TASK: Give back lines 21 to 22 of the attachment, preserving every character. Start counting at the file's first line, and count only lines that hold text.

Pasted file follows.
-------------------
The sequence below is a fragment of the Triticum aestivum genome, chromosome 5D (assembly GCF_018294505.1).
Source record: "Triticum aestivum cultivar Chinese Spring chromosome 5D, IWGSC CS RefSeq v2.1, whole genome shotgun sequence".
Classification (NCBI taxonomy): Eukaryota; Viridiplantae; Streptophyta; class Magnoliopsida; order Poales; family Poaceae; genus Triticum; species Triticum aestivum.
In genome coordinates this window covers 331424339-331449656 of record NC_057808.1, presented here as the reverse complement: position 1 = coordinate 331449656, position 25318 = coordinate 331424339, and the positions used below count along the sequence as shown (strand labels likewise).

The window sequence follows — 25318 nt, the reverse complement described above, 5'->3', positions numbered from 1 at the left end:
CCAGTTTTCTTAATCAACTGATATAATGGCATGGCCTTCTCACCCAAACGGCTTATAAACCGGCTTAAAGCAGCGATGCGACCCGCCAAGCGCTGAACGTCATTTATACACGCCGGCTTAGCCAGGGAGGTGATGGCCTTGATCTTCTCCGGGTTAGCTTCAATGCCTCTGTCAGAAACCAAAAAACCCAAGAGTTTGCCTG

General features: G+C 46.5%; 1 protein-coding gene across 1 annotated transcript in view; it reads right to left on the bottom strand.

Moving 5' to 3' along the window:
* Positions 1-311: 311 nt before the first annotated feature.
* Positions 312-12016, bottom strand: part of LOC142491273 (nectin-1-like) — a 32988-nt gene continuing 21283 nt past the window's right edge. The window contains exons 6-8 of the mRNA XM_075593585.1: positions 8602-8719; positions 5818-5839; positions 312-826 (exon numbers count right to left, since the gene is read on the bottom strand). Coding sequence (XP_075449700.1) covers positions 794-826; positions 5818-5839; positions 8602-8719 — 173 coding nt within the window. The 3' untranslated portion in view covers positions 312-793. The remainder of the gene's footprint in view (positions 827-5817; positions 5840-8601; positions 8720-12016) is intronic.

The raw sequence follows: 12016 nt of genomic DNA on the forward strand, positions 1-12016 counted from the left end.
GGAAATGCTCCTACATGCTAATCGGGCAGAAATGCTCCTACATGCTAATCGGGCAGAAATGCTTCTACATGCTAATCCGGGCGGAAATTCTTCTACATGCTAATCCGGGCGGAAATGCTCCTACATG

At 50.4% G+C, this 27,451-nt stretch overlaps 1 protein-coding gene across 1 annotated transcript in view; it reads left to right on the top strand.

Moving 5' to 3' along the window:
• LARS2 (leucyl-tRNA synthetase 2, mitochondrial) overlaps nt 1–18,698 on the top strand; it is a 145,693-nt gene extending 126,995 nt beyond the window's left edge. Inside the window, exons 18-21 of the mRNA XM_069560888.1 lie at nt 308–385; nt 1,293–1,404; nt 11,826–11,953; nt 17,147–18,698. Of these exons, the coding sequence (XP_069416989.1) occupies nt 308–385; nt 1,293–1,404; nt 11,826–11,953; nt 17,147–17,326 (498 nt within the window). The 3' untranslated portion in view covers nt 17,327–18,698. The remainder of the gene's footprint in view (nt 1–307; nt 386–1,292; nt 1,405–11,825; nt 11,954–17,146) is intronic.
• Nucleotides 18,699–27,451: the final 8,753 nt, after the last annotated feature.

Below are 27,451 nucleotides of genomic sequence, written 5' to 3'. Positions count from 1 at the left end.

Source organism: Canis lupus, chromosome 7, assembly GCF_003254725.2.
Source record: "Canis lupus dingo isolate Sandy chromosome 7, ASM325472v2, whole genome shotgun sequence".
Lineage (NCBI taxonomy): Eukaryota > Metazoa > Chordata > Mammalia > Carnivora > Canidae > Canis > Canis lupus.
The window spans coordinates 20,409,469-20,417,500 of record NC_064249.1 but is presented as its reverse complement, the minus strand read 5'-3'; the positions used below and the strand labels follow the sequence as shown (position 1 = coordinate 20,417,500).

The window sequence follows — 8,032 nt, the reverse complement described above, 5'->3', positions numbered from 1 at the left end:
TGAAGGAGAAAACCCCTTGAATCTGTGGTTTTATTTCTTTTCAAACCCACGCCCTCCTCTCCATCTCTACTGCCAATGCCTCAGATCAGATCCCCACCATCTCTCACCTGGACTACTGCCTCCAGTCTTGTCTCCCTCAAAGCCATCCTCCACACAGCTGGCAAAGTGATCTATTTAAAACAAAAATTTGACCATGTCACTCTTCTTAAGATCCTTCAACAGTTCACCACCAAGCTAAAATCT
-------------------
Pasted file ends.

The window spans coordinates 20,409,469-20,417,500 of record NC_064249.1 but is presented as its reverse complement, the minus strand read 5'-3'; the positions used below and the strand labels follow the sequence as shown (position 1 = coordinate 20,417,500).

The window sequence follows — 8,032 nt, the reverse complement described above, 5'->3', positions numbered from 1 at the left end: